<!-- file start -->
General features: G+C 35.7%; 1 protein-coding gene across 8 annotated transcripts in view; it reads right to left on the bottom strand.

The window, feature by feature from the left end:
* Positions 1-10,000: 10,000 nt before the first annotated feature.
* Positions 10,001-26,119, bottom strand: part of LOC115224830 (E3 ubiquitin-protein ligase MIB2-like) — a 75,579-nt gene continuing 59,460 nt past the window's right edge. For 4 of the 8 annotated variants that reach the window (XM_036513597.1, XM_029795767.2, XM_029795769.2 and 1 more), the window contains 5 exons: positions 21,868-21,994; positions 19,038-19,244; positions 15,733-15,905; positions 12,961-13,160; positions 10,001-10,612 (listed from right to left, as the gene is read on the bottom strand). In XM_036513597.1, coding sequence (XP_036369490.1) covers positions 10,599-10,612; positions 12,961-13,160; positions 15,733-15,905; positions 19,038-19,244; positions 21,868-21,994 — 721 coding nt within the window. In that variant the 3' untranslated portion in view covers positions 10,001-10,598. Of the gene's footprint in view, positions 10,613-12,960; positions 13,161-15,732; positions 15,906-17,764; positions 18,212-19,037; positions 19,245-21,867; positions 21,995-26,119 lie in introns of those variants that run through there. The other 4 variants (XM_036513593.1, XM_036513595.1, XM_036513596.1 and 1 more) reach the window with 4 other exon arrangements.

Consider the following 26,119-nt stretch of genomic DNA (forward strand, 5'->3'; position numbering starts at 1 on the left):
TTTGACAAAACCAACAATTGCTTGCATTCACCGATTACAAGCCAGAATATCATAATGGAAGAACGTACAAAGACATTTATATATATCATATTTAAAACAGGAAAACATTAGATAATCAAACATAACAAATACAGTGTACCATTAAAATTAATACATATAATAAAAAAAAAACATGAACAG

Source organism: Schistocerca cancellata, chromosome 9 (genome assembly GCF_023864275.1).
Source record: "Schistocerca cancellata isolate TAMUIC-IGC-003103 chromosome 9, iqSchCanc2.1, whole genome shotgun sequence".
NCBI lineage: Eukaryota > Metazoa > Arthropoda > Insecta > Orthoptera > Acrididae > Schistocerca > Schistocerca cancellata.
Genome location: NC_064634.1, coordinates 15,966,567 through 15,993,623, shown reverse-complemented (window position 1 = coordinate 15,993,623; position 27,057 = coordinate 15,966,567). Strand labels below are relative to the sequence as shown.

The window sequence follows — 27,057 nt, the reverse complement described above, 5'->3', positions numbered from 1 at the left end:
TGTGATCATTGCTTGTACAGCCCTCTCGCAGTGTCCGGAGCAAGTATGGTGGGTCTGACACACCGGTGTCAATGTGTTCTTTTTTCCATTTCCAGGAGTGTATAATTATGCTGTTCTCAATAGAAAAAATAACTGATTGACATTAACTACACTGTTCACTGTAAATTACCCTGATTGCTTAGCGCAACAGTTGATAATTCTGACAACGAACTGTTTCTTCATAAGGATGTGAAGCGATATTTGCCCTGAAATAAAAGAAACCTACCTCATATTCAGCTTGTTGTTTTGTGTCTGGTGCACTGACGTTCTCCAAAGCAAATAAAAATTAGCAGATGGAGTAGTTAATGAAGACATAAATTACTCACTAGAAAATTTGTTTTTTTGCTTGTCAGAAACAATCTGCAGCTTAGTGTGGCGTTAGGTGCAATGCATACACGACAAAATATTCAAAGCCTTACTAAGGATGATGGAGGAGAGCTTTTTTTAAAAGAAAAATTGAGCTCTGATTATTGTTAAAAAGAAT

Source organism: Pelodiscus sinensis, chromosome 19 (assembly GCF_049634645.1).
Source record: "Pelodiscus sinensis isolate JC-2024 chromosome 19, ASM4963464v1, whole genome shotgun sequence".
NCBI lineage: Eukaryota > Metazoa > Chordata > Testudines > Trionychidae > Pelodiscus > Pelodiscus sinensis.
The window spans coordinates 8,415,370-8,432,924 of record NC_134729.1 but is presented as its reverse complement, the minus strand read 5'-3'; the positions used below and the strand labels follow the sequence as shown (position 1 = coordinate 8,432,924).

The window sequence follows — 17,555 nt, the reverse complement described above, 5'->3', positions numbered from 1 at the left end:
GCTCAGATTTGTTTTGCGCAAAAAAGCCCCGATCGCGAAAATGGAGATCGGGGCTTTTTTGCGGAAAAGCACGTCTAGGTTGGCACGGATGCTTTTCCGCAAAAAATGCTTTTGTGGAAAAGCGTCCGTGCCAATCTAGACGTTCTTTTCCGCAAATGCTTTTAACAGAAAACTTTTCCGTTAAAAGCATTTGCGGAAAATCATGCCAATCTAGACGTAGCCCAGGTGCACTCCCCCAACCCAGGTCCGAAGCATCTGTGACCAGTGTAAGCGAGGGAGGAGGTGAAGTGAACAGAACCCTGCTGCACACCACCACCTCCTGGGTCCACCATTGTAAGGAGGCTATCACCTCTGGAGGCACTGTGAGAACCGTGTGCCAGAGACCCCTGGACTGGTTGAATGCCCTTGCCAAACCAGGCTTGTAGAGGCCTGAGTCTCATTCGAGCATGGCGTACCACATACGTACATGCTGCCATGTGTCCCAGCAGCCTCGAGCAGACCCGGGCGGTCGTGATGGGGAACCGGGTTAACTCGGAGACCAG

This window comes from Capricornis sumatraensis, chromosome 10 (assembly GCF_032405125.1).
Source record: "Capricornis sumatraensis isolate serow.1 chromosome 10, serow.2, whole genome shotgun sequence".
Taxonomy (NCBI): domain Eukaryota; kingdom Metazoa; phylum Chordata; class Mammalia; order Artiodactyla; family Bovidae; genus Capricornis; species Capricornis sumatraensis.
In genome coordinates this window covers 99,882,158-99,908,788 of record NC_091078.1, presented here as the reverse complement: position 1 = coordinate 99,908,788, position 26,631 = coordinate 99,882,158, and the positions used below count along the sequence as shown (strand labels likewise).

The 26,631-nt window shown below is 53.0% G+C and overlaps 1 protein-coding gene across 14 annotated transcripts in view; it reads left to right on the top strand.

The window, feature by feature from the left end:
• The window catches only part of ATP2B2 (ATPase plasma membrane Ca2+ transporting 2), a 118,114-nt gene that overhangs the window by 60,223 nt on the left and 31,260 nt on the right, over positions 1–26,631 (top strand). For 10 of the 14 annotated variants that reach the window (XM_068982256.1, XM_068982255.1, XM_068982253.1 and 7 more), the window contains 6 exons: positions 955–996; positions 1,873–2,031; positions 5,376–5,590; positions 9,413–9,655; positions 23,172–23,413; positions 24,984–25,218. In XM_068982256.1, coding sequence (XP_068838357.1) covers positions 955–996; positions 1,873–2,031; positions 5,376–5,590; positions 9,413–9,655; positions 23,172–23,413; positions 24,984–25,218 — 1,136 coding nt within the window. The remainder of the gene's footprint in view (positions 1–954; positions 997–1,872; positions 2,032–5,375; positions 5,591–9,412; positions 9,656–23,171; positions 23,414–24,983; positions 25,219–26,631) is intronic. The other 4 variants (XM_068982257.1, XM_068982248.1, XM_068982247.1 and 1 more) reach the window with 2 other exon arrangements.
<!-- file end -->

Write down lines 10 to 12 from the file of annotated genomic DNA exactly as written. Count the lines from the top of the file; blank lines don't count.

Genome location: NC_064634.1, coordinates 15,966,567 through 15,993,623, shown reverse-complemented (window position 1 = coordinate 15,993,623; position 27,057 = coordinate 15,966,567). Strand labels below are relative to the sequence as shown.

The window sequence follows — 27,057 nt, the reverse complement described above, 5'->3', positions numbered from 1 at the left end:
TGTGATCATTGCTTGTACAGCCCTCTCGCAGTGTCCGGAGCAAGTATGGTGGGTCTGACACACCGGTGTCAATGTGTTCTTTTTTCCATTTCCAGGAGTGTATAATTATGCTGTTCTCAATAGAAAAAATAACTGATTGACATTAACTACACTGTTCACTGTAAATTACCCTGATTGCTTAGCGCAACAGTTGATAATTCTGACAACGAACTGTTTCTTCATAAGGATGTGAAGCGATATTTGCCCTGAAATAAAAGAAACCTACCTCATATTCAGCTTGTTGTTTTGTGTCTGGTGCACTGACGTTCTCCAAAGCAAATAAAAATTAGCAGATGGAGTAGTTAATGAAGACATAAATTACTCACTAGAAAATTTGTTTTTTTGCTTGTCAGAAACAATCTGCAGCTTAGTGTGGCGTTAGGTGCAATGCATACACGACAAAATATTCAAAGCCTTACTAAGGATGATGGAGGAGAGCTTTTTTTAAAAGAAAAATTGAGCTCTGATTATTGTTAAAAAGAAT